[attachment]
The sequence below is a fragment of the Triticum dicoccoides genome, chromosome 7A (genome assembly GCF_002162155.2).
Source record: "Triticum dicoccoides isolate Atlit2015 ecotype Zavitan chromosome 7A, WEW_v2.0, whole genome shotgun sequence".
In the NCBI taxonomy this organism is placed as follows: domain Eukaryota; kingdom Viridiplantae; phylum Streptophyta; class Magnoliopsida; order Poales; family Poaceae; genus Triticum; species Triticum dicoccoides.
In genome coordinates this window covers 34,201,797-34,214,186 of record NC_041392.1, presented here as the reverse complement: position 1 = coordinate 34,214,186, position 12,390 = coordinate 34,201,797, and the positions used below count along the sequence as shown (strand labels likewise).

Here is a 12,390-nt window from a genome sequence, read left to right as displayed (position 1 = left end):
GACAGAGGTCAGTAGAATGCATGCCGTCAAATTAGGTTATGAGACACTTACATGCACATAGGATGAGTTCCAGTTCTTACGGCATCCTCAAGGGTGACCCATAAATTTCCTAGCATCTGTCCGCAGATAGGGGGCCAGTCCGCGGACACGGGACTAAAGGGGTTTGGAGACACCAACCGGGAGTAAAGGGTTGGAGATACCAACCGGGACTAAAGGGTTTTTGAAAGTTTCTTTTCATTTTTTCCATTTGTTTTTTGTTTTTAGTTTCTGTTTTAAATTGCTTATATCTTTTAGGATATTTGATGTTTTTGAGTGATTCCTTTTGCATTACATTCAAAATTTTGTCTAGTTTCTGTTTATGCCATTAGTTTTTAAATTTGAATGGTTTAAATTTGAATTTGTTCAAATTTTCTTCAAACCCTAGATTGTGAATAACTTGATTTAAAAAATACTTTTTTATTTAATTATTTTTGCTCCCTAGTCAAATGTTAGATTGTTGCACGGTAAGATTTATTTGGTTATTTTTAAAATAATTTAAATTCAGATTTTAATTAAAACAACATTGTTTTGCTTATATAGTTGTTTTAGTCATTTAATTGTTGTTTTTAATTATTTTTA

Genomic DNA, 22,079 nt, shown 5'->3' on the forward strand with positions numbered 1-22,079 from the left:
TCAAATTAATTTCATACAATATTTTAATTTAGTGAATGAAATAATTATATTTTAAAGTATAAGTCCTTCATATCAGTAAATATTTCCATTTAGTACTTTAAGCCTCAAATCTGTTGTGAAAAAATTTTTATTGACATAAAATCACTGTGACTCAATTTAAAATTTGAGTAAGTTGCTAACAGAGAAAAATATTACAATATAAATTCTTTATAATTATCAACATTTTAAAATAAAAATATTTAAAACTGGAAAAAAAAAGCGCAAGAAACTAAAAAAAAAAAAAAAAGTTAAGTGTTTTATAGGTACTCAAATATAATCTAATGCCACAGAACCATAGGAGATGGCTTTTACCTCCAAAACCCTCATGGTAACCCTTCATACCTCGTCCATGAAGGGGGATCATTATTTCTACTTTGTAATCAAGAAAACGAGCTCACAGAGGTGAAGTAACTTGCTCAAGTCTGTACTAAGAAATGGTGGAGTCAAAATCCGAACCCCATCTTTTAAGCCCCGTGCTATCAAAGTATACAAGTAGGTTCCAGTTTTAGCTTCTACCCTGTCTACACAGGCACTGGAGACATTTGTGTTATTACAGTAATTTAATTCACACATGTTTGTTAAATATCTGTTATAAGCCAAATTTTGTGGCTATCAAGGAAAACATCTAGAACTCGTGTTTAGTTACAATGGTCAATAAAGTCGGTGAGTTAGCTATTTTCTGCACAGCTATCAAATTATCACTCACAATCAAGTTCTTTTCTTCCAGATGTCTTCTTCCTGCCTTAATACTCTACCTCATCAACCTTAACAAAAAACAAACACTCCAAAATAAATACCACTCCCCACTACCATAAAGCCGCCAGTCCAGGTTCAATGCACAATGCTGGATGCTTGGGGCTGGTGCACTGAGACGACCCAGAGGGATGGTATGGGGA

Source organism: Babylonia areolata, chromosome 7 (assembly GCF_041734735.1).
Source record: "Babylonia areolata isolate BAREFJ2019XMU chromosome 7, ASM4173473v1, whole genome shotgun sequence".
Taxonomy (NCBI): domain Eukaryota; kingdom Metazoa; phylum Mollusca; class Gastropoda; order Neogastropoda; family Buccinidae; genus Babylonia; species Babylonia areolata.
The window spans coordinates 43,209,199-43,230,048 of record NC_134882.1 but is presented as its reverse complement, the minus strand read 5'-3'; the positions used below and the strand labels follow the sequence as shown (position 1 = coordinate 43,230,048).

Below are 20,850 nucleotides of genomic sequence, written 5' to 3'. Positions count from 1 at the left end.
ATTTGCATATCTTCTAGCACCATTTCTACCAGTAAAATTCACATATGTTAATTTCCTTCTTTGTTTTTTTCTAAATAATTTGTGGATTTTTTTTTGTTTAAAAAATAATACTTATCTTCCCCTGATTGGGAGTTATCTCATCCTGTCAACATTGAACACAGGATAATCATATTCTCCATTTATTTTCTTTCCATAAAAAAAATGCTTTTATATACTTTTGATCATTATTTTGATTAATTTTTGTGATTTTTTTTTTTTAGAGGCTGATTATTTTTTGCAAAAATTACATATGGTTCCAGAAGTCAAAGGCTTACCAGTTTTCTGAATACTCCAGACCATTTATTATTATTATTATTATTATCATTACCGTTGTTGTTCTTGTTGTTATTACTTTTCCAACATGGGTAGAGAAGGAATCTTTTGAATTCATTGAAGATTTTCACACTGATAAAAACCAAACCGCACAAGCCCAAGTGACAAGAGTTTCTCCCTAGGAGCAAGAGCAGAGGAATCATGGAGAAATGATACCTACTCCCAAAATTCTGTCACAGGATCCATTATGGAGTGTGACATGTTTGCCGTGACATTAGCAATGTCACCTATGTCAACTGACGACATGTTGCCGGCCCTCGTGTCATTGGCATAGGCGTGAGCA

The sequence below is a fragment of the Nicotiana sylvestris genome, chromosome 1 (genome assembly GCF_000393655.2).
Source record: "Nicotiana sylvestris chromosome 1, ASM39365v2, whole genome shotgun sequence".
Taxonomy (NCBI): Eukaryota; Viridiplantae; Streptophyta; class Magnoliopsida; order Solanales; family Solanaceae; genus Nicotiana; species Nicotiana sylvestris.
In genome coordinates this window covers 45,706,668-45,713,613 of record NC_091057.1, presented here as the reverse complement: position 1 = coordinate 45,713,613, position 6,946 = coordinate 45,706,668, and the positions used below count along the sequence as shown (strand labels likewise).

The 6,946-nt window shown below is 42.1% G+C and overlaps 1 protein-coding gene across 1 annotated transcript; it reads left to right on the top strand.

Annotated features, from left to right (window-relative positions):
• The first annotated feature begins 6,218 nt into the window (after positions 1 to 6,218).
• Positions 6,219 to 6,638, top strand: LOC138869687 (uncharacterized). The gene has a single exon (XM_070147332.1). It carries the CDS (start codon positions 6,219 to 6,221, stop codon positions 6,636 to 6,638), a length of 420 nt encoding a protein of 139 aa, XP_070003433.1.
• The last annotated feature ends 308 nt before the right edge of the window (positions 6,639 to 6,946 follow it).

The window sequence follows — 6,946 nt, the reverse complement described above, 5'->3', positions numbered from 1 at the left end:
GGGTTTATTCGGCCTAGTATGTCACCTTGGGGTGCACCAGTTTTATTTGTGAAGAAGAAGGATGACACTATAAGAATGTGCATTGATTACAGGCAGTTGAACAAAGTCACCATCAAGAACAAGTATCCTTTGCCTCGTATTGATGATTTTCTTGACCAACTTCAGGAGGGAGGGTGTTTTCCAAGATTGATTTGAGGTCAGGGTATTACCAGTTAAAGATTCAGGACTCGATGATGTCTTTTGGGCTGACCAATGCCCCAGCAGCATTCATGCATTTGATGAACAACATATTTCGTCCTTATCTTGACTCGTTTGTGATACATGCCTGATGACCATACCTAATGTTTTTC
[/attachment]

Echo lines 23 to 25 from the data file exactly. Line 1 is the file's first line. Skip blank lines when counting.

• The last annotated feature ends 308 nt before the right edge of the window (positions 6,639 to 6,946 follow it).

The window sequence follows — 6,946 nt, the reverse complement described above, 5'->3', positions numbered from 1 at the left end:
GGGTTTATTCGGCCTAGTATGTCACCTTGGGGTGCACCAGTTTTATTTGTGAAGAAGAAGGATGACACTATAAGAATGTGCATTGATTACAGGCAGTTGAACAAAGTCACCATCAAGAACAAGTATCCTTTGCCTCGTATTGATGATTTTCTTGACCAACTTCAGGAGGGAGGGTGTTTTCCAAGATTGATTTGAGGTCAGGGTATTACCAGTTAAAGATTCAGGACTCGATGATGTCTTTTGGGCTGACCAATGCCCCAGCAGCATTCATGCATTTGATGAACAACATATTTCGTCCTTATCTTGACTCGTTTGTGATACATGCCTGATGACCATACCTAATGTTTTTC